Sunday, December 31, 2017


Three teenagers are in Juvenile Court.  The judge asks the first boy what happened.  The boy replies, "All I did your Honor was break a window, steal a bike, and throw peanuts in the lake."  The second boy says, "All I did your Honor was break a window, steal a bike, and throw peanuts in the lake."  The third boy says, "And all I did your Honor was break a window and steal a bike."  "Did you throw peanuts in the lake?", asks the judge.  The boy replies, "I'm Peanuts."

Wednesday, November 22, 2017

Remembering a Beloved Singer


He was not the one who introduced me to opera, but he was the one through whom I became enamored of the genre.  In February of 2007 my mother and I were coming home from the Tack Sale in Arlington, Wisconsin.  She decided to turn on the opera, and the broadcast that day was Tchaikovsky's Eugene Onegin.  Dmitri Hvorostovsky sang the title role alongside soprano Renee Flemming as Tatyana.  It was the first time I had ever heard of a Russian opera, and the first time I'd heard of this baritone.  

I quickly became an avid fan of Dima and could not get enough of his suave seductive voice.  His white hair added to his appeal.  I started watching YouTube videos that featured his performances, and bought CDs and DVDs of  his pefromances

My first time seeing him live (sort of) was the Live in HD encore of Verdi's opera ErnaniHis performance of King Don Carlo was flawless.  His red brocade costume helped considerably.  A month later my sister and I saw him as M. Germont in the simulcasted performance on April 14th of La Traviata.  My sister does not like opera like I do, but she loved Dima's talent; she praised his breath control above everything else.
        I saw the simulcast of Un Ballo in Maschera twice (on the day and the encore).  I think Dima's performance of Renato Anckarström's Act 3 aria was the highlight of his performance there.  He communicated very well the grief of a betrayed husband who wonders why his wife would cheat on him with his best friend.  Although in that aria Renato  is more angry at his friend for breaking their bond of trust.  

And I always looked forward to hearing Dima over the radio.  My most favorite of all the radio broadcasts that the Met has ever done was the broadcast of Verdi's Don Carlo on my birthday in April of 2015.  Dima sang the role of Rodrigo in that performance.  Fun fact, he sang Rodrigo's Act 3 aria when he won at the Cardiff Singer of the World Competition in 1989.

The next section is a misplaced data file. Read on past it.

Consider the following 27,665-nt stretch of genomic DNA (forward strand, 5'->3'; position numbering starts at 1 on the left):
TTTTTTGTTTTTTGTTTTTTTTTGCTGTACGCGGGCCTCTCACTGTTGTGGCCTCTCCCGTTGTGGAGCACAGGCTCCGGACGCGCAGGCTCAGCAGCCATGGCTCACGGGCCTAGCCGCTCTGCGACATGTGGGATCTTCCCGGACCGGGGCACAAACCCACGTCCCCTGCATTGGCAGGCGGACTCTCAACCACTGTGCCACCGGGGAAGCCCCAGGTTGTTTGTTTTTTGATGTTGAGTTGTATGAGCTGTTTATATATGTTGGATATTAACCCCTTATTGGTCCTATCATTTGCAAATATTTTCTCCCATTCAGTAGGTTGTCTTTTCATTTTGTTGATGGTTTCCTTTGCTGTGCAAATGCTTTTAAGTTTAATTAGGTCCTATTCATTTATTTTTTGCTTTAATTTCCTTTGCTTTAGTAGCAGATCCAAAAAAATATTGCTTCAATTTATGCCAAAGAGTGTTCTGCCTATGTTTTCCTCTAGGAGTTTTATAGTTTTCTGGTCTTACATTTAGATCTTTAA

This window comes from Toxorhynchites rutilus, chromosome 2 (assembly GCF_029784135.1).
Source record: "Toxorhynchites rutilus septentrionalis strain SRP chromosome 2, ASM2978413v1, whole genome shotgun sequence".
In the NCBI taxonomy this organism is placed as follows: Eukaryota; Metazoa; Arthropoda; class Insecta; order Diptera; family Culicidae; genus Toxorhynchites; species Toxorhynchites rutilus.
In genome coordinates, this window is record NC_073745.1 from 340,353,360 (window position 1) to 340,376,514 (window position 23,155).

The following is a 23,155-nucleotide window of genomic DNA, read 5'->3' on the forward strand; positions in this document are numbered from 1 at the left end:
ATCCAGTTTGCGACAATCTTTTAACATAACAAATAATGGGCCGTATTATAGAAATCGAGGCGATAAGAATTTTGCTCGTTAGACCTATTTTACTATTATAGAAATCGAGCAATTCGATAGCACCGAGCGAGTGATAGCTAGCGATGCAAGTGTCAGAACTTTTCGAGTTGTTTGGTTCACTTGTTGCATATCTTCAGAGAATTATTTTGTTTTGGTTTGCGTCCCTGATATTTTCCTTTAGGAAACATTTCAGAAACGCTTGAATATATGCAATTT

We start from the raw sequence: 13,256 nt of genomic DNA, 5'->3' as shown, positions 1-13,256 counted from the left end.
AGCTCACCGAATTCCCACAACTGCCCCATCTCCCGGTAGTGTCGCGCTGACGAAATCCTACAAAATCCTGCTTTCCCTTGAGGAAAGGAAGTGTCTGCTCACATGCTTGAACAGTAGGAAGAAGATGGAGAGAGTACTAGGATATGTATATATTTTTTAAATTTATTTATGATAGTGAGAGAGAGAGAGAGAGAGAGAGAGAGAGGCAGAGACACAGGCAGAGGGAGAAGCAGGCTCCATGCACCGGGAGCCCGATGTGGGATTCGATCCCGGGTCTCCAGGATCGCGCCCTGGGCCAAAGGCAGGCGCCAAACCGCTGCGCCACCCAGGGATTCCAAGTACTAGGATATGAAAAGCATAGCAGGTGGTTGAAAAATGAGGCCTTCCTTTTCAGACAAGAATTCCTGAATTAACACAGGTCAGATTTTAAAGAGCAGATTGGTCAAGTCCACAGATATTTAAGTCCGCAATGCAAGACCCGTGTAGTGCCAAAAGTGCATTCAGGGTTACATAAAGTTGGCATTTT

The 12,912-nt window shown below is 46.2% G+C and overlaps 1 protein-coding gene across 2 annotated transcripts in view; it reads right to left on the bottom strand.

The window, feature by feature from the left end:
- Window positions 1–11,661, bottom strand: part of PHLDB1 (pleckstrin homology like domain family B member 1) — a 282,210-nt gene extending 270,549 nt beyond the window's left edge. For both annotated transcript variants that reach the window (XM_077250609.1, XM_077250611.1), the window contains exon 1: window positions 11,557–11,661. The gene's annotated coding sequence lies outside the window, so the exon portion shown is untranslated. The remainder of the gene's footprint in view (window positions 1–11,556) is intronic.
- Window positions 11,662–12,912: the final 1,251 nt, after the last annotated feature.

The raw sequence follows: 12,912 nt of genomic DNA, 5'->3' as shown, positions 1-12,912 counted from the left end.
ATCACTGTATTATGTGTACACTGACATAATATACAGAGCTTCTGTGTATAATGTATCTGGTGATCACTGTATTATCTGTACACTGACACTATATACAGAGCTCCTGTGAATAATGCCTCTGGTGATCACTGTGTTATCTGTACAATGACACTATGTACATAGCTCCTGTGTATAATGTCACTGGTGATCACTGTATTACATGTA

I loved his performance in October of 2015 of the role of Count di Luna in Il Trovatore.  That had to be the best operatic performance I had ever seen him in ever.  By then he had been diagnosed with the brain tumor.  I think most of the Met audience knew of it as well, because they gave him a massive ovation the minute he first stepped out onto the stage.  At the curtain call, the orchestra showered him with white roses.

When I heard he would doing a recital at the Lyric Opera of Chicago, my mother and I got tickets to go see him.  Seeing him live on the stage as opposed to just in simulcasts was a very unique experience for me. To heard broadcasts, recordings, or watch videos of a performer you like so much is one thing.  To see them live live as opposed to recordings is another thing.  I will never forget Dima singing the Russian folk song"Farewell happiness".  It was just him singing without accompaniment into the auditorium.  The memory of it still gives me goosebumps to this day.  

Dmitri Hvorostovksy will always be my most favorite singer of all time. 

Saturday, November 4, 2017

Never Seen That One Before

I would normally go into a long spiel about the performance, but these bits stuck out the most to me, so I figuredI'd discuss them here. 

Has anyone else seen a performance of Carmen that showed the Act 1 Cat fight?  Or had Don Jose's superior officers rip the insignia off his shoulders after he lets Carmen go?  Or even had Carmen pull the knife in Act 4 halfway through climactic scene?  Neither did I until last night when I saw Madison Opera's production last night.